By Ian Mount
Posting in Cities
BUENOS AIRES -- Buenos Aires' 100-kilometer network of bike paths was meant to decongest the city and improve its citizens' health. But the initiative has also had less obvious benefits.
BUENOS AIRES -- In the 2011 mayoral election in Buenos Aires, opposition candidate Daniel Filmus said that many of the city's new bike lanes, "would have to be removed," and that bike lanes, "would not be the principal [transportation] strategy," if he won. The government headed by the mayor at the time, Mauricio Macri, had built 65 kilometers of the paths and, six months before the election, had launched a free bike share scheme. The jury was still out on the bike lanes (locals were only taking an estimated 36,000 bike trips a day), and if given the chance any taxi driver would happily rant about how they ruined the city.
Today, it's unlikely that a mayoral candidate would suggest ripping out the lanes (Macri won re-election). Buenos Aires now has 100 kilometers of bike lanes, and the city government estimates that locals take some 150,000 bicycle trips daily. While Buenos Aires isn't a bicycle paradise like Amsterdam, it's nearly impossible not to notice the bicycle boom. It's pretty common to see pedestrian/bike crashes as well, as locals are still learning to pay attention.
"Today, riding a bike in Buenos Aires is cool. Two years ago, it wasn't," Mati Kalwill says. Kalwill is founder of La Vida en Bici and Bikestorming, two local pro-bicycling civic start-ups. "Before, no one rode a bike because it was the transport for someone who couldn't even afford a moped. Now it's like you're posh if you ride one."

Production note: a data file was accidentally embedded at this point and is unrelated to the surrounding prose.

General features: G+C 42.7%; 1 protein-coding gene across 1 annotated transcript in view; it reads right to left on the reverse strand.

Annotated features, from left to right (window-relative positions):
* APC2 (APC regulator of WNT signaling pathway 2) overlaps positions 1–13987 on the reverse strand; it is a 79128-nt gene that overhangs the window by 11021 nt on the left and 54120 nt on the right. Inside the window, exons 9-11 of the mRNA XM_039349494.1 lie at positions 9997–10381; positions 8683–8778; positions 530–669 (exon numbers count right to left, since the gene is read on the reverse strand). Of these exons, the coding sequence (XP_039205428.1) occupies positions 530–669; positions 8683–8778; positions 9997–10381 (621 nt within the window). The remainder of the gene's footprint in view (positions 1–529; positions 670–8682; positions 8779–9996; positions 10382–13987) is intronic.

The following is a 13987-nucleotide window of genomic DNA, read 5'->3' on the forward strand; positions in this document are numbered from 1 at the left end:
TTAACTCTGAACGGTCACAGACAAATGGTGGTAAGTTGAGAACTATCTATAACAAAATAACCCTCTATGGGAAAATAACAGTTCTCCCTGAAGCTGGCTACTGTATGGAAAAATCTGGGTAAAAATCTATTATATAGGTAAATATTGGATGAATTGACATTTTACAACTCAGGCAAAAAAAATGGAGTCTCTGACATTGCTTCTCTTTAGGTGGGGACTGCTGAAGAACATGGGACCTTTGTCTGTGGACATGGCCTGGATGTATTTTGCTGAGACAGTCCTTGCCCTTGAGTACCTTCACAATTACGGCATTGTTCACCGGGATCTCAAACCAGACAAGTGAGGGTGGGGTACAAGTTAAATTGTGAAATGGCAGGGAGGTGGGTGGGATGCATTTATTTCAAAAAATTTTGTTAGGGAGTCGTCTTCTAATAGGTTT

Besides the obvious transit and health advantages, the city has seen other, less obvious, benefits. A rash of businesses catering to the cycling boom have popped up on or near the new bike lanes. As we've noted here on SmartPlanet, studies have shown that, improving bike transit helps businesses near bike routes. Between 2004 and 2010, Portland installed 40 bicycle corrals (parking zones), and by the time of a 2012 Portland State University study, businesses within half a block said that a quarter of their customers were bicyclists. Another 2008 study by Alta Planning + Design found that the value of the bike-related industry to Portland’s economy had grown nearly 40 percent since 2006, to almost $90 million. Other studies point in the same direction.
"What is interesting is to think of the bicycle as a catalyst for business opportunities," Kalwill says. "When a guy in a car wants to buy something at a corner store, he often can't because he can't find a parking space. So he goes to a big mall. But a guy who comes on a bike, he stops around the corner, buys what he needs, and goes home. It's all about the local economy."
While it is impossible to measure the exact economic impact of the Buenos Aires system because it is so new, anecdotal evidence shows that it is having an effect. The most obvious examples are in well-touristed neighborhoods like Palermo, where high-end bike shops and rental agencies have opened along the new lanes. Cristian Martinelli, a 34-year-old physical education teacher, had long dreamed of opening a bike shop when the city began building the lanes. When a store came up for rent alongside a bike path on a Palermo street named after Jorge Luis Borges, Martinelli pounced.